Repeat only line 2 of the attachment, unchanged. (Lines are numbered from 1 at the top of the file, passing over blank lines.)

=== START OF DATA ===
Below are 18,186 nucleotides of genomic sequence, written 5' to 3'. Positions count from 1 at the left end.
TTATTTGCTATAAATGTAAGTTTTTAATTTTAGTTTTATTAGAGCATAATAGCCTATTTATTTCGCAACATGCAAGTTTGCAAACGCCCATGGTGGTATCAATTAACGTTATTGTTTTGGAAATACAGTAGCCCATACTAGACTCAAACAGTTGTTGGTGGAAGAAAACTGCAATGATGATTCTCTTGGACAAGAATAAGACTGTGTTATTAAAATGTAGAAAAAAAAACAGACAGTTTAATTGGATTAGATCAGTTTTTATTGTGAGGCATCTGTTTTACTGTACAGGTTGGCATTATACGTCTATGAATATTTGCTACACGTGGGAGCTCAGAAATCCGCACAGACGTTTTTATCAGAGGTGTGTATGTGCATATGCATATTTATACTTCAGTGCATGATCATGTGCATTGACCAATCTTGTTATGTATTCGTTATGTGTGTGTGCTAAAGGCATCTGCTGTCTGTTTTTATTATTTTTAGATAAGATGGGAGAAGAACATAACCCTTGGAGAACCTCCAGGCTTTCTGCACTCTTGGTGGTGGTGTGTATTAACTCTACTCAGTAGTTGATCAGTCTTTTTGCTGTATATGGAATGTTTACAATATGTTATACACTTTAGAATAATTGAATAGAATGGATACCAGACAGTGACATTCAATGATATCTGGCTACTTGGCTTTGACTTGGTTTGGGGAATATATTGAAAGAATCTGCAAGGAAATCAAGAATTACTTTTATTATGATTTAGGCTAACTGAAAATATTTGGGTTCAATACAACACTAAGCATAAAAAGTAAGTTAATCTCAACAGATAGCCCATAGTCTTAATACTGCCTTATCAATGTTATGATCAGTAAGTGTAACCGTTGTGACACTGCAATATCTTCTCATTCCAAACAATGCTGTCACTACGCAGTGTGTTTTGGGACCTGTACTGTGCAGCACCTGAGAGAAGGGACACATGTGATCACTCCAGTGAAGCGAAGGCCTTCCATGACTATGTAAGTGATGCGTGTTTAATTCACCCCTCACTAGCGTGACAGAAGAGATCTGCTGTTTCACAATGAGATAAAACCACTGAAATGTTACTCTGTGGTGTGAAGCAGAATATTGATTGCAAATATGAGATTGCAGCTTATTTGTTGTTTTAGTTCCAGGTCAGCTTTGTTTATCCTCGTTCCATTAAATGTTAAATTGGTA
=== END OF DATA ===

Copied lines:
TTATTTGCTATAAATGTAAGTTTTTAATTTTAGTTTTATTAGAGCATAATAGCCTATTTATTTCGCAACATGCAAGTTTGCAAACGCCCATGGTGGTATCAATTAACGTTATTGTTTTGGAAATACAGTAGCCCATACTAGACTCAAACAGTTGTTGGTGGAAGAAAACTGCAATGATGATTCTCTTGGACAAGAATAAGACTGTGTTATTAAAATGTAGAAAAAAAAACAGACAGTTTAATTGGATTAGATCAGTTTTTATTGTGAGGCATCTGTTTTACTGTACAGGTTGGCATTATACGTCTATGAATATTTGCTACACGTGGGAGCTCAGAAATCCGCACAGACGTTTTTATCAGAGGTGTGTATGTGCATATGCATATTTATACTTCAGTGCATGATCATGTGCATTGACCAATCTTGTTATGTATTCGTTATGTGTGTGTGCTAAAGGCATCTGCTGTCTGTTTTTATTATTTTTAGATAAGATGGGAGAAGAACATAACCCTTGGAGAACCTCCAGGCTTTCTGCACTCTTGGTGGTGGTGTGTATTAACTCTACTCAGTAGTTGATCAGTCTTTTTGCTGTATATGGAATGTTTACAATATGTTATACACTTTAGAATAATTGAATAGAATGGATACCAGACAGTGACATTCAATGATATCTGGCTACTTGGCTTTGACTTGGTTTGGGGAATATATTGAAAGAATCTGCAAGGAAATCAAGAATTACTTTTATTATGATTTAGGCTAACTGAAAATATTTGGGTTCAATACAACACTAAGCATAAAAAGTAAGTTAATCTCAACAGATAGCCCATAGTCTTAATACTGCCTTATCAATGTTATGATCAGTAAGTGTAACCGTTGTGACACTGCAATATCTTCTCATTCCAAACAATGCTGTCACTACGCAGTGTGTTTTGGGACCTGTACTGTGCAGCACCTGAGAGAAGGGACACATGTGATCACTCCAGTGAAGCGAAGGCCTTCCATGACTATGTAAGTGATGCGTGTTTAATTCACCCCTCACTAGCGTGACAGAAGAGATCTGCTGTTTCACAATGAGATAAAACCACTGAAATGTTACTCTGTGGTGTGAAGCAGAATATTGATTGCAAATATGAGATTGCAGCTTATTTGTTGTTTTAGTTCCAGGTCAGCTTTGTTTATCCTCGTTCCATTAAATGTTAAATTGGTA